In $3.6 million Merc giveaway, MRA is poor negotiator

The Marriott hotel envisioned on the site of the former Missoula Mercantile building

Residents of Missoula and its partisans abroad know about the years-long saga that is the Mercantile. A Macy’s as recently as 2011, the historic downtown building sat vacant for six years, thwarting various development plans until HomeBase Montana offered to knock it down and build a Marriott in its place. The city’s Historic Preservation Commission denied that permit, in what might politely be called a complex process. The city overruled the committee, and HomeBase demolished the Merc in April. Then, at the end of June, the Missoula Redevelopment Agency voted to give the project $3.6 million in tax increment financing.

It was not a bailout. Most of the TIF money reimbursed the developers for stages of the project that had already happened: $1.5 million for “deconstructing” the building by reclaiming its materials instead of demolishing it outright, $336k for preserving the old pharmacy, and $150k in reimbursements for asbestos removal. All these were conditions of the original deal, which HomeBase had already met without running into cash-flow problems. Any suspicion that the project might need our $3.6 million to survive was erased by developer Andy Holloran, who told the Missoulian the hotel would generate more property tax revenue than expected because developers had “added $5 million more to the total project costs, including 27 more rooms than the original design.”

What, then, did the city of Missoula get for its $3.6 million? The things we bought—deconstruction, asbestos abatement, the pharmacy, and a guarantee the project would move forward—were already ours. This TIF money neither extracted concessions from the developers nor saved the project. So is the MRA saying that paying $3.6 million to expand the project was a wise investment, because a bigger hotel will generate more tax revenue? If so, that’s a new vision of the agency’s function. Historically, the MRA has acted to encourage new development projects, not invested in ones that were already underway.

A lot of public money went to a private business venture in this deal. Given how little the public seems to have gotten, its worthwhile to ask in whose interest the MRA negotiated. Reimbursing developers for what they agreed to do on their own dime does not strike me as sharp dealing. You can read all about it in this week’s column for the Missoula Independent. We’ll be back tomorrow with Friday links!

Valerie Stamey returns, clothed in righteous fire

Former Ravalli County Treasurer and missing person Valerie Stamey

It’s been over a year since the last time we heard from Valerie Stamey. Last May, we got the headline Former County Treasurer Found and Served, which pretty much tells you what you need to know about my favorite story in Montana politics. Stamey was appointed treasurer on a 3-2 vote by Ravalli County commissioners in 2013. She served about eight months before she was suspended in June 2014. During her tenure, the office filed no monthly reports and the fire department ran out of money. After she left, investigators found $780,000 in undeposited checks lying around her office. The county estimates it spent around six figures putting the office of the treasurer back in order after she left. Stamey was found guilty of official misconduct and fined in absentia, but by that time, she was gone. Her husband told reporters she was in a different state, but he wouldn’t say which. Process servers who hoped to find her at the auction of her home were disappointed.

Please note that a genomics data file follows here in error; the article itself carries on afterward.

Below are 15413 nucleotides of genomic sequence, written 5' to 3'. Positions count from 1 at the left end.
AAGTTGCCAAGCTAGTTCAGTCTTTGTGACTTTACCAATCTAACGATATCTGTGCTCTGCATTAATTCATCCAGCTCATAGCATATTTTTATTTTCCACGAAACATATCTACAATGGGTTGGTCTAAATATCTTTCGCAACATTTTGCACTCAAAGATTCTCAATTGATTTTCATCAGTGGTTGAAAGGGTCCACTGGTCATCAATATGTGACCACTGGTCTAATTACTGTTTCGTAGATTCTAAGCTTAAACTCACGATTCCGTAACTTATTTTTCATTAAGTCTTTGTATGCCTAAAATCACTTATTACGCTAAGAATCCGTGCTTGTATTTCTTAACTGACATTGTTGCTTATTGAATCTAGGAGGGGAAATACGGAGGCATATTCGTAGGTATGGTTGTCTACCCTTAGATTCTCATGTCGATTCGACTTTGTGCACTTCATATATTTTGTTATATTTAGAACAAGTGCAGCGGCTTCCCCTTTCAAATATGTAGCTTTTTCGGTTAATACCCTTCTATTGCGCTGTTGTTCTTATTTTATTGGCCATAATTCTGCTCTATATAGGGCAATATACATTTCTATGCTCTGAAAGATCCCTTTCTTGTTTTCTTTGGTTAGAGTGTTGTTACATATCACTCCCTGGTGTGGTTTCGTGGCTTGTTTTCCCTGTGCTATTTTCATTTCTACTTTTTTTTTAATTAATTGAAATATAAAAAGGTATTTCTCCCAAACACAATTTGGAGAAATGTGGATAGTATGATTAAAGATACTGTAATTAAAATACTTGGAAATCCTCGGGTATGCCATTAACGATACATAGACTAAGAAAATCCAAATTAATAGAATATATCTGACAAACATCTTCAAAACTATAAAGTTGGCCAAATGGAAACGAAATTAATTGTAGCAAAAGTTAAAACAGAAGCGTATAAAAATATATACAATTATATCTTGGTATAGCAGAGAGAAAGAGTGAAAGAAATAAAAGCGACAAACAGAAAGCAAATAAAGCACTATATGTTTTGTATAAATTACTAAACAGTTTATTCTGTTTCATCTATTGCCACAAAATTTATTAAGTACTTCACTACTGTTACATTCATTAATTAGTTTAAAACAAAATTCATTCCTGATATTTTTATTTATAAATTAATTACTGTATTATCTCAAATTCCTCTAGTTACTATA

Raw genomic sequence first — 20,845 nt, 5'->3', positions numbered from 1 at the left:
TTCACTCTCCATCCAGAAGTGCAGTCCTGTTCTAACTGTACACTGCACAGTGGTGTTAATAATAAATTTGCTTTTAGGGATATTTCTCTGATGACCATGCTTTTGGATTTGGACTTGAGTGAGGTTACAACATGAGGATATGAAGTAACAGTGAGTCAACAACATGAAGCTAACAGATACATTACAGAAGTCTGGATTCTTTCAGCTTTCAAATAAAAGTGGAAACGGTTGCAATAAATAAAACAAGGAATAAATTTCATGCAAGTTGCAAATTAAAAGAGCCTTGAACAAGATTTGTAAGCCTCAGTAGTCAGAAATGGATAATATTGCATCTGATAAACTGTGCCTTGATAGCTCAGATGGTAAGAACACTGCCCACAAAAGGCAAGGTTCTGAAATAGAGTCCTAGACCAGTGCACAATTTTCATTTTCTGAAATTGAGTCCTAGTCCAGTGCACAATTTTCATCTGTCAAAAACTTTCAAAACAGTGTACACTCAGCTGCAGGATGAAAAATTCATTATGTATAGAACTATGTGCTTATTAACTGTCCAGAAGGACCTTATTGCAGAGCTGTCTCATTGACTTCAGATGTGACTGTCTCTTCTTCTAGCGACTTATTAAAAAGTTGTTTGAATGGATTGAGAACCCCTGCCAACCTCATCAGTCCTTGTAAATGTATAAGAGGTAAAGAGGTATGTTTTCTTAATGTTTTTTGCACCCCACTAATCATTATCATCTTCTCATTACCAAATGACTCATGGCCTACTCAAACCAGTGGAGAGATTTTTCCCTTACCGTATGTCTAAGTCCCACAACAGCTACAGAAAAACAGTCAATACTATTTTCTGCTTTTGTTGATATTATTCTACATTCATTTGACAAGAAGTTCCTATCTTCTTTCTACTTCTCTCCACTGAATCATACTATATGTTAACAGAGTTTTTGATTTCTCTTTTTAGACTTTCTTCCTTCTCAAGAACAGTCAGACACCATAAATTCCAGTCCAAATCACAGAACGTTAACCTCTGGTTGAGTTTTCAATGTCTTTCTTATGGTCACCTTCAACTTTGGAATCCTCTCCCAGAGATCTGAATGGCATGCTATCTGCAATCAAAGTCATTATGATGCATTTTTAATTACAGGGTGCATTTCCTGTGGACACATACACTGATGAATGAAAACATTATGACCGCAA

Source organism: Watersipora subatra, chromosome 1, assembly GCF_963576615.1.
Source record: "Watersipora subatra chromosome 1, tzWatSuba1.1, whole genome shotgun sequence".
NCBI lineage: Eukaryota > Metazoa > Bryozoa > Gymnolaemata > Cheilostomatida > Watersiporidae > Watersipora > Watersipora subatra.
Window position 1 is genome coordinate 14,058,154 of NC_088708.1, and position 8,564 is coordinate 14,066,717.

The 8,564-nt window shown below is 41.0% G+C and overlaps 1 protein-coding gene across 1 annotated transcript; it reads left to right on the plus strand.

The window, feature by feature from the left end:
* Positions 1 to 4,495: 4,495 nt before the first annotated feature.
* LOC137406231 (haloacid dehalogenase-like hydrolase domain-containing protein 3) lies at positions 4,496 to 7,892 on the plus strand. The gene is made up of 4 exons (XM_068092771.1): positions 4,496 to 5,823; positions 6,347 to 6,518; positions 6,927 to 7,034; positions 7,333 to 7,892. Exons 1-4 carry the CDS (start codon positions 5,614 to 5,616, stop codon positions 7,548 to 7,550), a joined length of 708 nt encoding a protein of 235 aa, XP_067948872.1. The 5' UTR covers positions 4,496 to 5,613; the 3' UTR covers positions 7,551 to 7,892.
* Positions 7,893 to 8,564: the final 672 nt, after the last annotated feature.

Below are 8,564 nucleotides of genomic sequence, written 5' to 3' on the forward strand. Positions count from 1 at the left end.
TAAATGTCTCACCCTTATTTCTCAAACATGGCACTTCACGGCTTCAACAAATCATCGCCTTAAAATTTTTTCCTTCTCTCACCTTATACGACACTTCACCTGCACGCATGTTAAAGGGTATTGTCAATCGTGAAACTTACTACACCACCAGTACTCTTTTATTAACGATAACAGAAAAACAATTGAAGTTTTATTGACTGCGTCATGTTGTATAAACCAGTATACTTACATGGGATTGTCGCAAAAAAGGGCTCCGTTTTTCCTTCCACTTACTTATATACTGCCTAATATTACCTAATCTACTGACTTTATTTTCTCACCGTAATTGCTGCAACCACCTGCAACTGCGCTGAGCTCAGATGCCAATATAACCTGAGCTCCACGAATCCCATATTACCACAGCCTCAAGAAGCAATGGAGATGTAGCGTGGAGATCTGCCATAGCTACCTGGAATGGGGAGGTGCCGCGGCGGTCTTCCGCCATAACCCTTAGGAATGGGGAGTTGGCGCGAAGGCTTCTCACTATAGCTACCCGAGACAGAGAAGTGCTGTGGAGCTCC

Now she’s back, though, and more Stamey than ever. Last week, her attorney announced that she was suing the county and about a dozen of its employees for $20.2 million—that’s $240,000 for “lost economic opportunities” and $20 million in punitive damages. Among those to be punished are the county attorney, the former treasurer, three former deputy treasurers, the county clerk and the owners of the Bitterroot Star newspaper, all of whom are named as defendants in the suit. Their co-defedants include Greg Chilcott, J.R. Iman, Jeff Burrows, Chris Hoffman and Suzy Foss—the five members of the Ravalli County Commission that made her treasurer in the first place.

Stamey’s lawsuit claims that county commissioners conspired with treasury employees and the newspaper to “create the false impression that she was incompetent.” I’m no lawyer, but I think she’d have a better shot if she didn’t put the word “false” in there. This conspiracy does explain why the county commission appointed a treasurer who had no experience in managerial accounting, a history of bad debts, and a FUFI judgment against her. They needed a patsy. The only other explanation is that they made the worst hiring decision in Ravalli County history, exhibiting astonishingly poor judgment in the process. You can read all about it in this week’s column for the Missoula Independent. We’ll be back tomorrow with Friday links!

Montana struck by earthquake; two-headed calf born; I get Best Writer as end draws nigh

Pretty cute but will not stop saying “he is coming”

That tremor Montanans felt last night was Norman Maclean rolling over in his grave. The well-intentioned maniacs who voted in this year’s Best of Misssoula poll have selected me as best writer over perennial winner James Lee Burke, strengthening the case that Indy readers are making fun of me. Burke has published more novels than I have visited states. He has received numerous professional awards, justly, and I suspect his being unjustly denied this one will escape his notice. I, on the other hand, am embarrassed. Thank you to everyone who voted in the poll, and thank you to the awesome power of selection bias.

I also got best journalist, which is the same bullshit that happened last year. You know who the best journalist in Missoula is? Derek Brouwer. It’s either him or Erika Fredrickson. Both of those people go out there and gather real information they fashion into news, while I stay home and pretend to be wrong about it. It’s an unjust system. But we must obey the Best of Missoula electoral college, which awarded me the win this year even though I lost the popular vote. You can read all about it in this week’s column, in which I make common cause with the president in our search for evidence to back our claims of fact. Now, if you’ll excuse me, I have to celebrate. Mark McGwire, Milli Vanilli, and the guy who accepted the Best Picture Oscar for Crash are all waiting for me at Dave & Buster’s.